I was just thinking... what is in store for town centres?

Peacocks shop in Royston

Peacocks shop in Royston - Credit: Archant

New columnist Colin Blumenau takes a look at the stories behind the news

I WAS just thinking about shops. Specifically, empty shops. More specifically, empty shops which once had been occupied. There are very, very many of them. The television proclaims that in Wales 18.5 per cent of all shops stand vacant and idle. London’s figure is 9.5 per cent with the West Midlands topping the league at 18.5 per cent.

The variation is significant and I’m trying to understand it and relate it to my own little patch. My impression is that many shops in Royston are shut. Similarly Letchworth and Baldock appear to be unable to keep their shop rosters full.

Each town’s historic core seems to be withering, starved of its lifeblood, whilst siege is being laid to its outskirts by the big guns of well known chains of supermarkets and other warehoused pile-em-high-n-sell-em-cheap concerns with ever increasingly fanciful names like Bedulike and Ladderama.

Yet let us take the villages of Ashwell and Bassingbourn.

The former, whilst its pubs are cast down into the Slough of Despond, seems not to have a single retail premises standing empty. The village supports a butcher, a baker, a general store, a post office, a greengrocery, a hair salon, a chemist, an estate agent and a number of other businesses to be found squirrelled away in barn conversions. Bassingbourn has fewer shops but, to the naked eye, no property opportunities for thrusting retail entrepreneurs.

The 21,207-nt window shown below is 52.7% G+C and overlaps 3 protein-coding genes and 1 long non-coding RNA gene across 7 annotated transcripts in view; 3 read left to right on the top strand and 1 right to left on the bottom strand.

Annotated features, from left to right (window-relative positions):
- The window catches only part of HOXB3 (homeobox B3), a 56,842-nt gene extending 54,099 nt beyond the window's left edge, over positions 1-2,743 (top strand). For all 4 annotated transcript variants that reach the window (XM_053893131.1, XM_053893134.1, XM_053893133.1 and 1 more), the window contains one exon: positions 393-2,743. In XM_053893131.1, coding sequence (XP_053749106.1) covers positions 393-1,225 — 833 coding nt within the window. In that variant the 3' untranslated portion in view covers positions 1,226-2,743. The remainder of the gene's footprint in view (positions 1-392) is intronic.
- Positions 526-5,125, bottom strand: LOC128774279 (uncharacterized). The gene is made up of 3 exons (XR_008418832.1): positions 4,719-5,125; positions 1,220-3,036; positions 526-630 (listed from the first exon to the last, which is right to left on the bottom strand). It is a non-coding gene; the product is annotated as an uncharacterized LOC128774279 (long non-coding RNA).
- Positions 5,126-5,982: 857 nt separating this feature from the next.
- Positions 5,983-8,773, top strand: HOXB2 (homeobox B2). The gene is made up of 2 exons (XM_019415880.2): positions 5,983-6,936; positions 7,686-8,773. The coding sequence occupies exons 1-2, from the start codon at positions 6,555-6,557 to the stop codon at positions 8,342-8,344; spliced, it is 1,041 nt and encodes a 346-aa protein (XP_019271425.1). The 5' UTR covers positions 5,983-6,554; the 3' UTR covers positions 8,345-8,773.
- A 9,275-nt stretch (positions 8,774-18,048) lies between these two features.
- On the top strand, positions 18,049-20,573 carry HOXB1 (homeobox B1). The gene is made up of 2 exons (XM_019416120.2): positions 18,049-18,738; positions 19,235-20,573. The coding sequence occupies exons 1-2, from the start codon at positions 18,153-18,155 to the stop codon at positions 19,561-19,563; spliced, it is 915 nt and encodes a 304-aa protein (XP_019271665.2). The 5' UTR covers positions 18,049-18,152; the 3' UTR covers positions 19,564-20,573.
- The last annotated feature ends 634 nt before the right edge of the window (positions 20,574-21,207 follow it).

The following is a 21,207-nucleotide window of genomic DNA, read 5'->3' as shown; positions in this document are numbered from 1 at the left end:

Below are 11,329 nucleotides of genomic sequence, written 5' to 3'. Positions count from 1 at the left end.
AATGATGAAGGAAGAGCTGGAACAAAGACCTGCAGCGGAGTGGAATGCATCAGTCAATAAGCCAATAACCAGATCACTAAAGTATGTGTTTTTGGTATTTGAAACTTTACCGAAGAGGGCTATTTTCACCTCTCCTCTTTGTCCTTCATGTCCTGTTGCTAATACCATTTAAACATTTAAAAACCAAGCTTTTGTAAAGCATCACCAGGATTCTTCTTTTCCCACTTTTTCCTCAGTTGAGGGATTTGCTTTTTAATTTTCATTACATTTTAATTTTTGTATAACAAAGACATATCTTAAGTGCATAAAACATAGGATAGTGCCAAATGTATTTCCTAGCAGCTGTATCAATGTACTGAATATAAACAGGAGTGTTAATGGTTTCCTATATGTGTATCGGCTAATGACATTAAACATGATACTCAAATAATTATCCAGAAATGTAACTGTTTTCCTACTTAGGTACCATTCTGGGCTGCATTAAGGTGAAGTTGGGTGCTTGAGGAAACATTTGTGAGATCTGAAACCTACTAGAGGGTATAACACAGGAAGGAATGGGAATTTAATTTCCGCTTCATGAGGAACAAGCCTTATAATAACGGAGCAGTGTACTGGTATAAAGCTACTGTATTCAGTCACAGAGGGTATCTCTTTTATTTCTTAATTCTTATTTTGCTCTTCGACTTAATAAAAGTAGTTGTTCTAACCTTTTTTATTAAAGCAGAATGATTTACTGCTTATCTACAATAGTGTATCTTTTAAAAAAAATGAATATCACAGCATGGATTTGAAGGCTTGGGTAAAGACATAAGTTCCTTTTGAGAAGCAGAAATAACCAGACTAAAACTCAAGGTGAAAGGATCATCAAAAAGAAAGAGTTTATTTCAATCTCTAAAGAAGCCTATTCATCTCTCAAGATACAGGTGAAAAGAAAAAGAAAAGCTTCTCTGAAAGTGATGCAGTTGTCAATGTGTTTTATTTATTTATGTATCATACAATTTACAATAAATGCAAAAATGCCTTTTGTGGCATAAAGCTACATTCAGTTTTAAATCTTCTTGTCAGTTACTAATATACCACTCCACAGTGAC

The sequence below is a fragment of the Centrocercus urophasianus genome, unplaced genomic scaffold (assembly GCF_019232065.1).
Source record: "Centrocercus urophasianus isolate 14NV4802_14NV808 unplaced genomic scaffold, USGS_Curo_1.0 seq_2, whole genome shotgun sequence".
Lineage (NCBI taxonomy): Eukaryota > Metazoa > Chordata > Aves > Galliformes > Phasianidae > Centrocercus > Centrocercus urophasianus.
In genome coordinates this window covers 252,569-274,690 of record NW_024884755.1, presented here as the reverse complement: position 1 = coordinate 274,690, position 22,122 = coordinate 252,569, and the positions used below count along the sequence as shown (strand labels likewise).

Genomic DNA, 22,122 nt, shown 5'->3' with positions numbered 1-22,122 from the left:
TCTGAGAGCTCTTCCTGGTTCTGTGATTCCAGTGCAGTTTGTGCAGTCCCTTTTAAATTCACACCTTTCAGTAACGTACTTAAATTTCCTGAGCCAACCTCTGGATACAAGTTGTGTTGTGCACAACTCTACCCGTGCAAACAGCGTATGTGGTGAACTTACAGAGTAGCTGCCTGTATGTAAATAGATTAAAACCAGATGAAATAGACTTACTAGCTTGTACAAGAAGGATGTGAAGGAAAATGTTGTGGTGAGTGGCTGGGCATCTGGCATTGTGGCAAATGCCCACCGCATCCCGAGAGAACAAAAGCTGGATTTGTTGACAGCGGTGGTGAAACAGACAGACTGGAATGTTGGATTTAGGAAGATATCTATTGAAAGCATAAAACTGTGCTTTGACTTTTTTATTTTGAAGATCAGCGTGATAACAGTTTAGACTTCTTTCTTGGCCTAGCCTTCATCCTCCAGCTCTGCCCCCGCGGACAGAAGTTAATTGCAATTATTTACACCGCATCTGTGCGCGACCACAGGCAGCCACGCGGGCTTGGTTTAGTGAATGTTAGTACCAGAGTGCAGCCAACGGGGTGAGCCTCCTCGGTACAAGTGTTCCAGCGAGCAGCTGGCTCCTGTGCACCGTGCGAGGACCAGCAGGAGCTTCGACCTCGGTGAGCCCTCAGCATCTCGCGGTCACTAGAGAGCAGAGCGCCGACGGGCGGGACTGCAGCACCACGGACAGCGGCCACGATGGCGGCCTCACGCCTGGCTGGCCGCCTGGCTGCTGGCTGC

So to what does this all of this portend? A resurgence in the village economy? It would be nice to think so and, to a degree, it is comforting to know that some villages are still able to support a vibrant retail infrastructure. The cynic in me whispers that this is only a temporary lull before there is a further degradation of local supply. Increased suburbanisation of our locality, proliferation of out of town retail will gradually drain even more life from both our towns and villages until … well, until what?

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I cannot help but think that there is an opportunity to redefine the character of our town and village centres. I was surprised when Royston kicked up such a fuss about the arrival of Costa Coffee. A place where people can meet and socialise is no bad thing at the heart of a community. Although there are valid objections to the mass colonisation by the international conglomerates, is there not an opportunity for local initiatives to spring up.?

Shops cannot, perhaps, continue to exist using the traditional model of 20th century operation. It shouldn’t be beyond the wit of man to come up with a new and vibrant model of community usage for the 21st century. The challenge is there before us. We should meet it head on.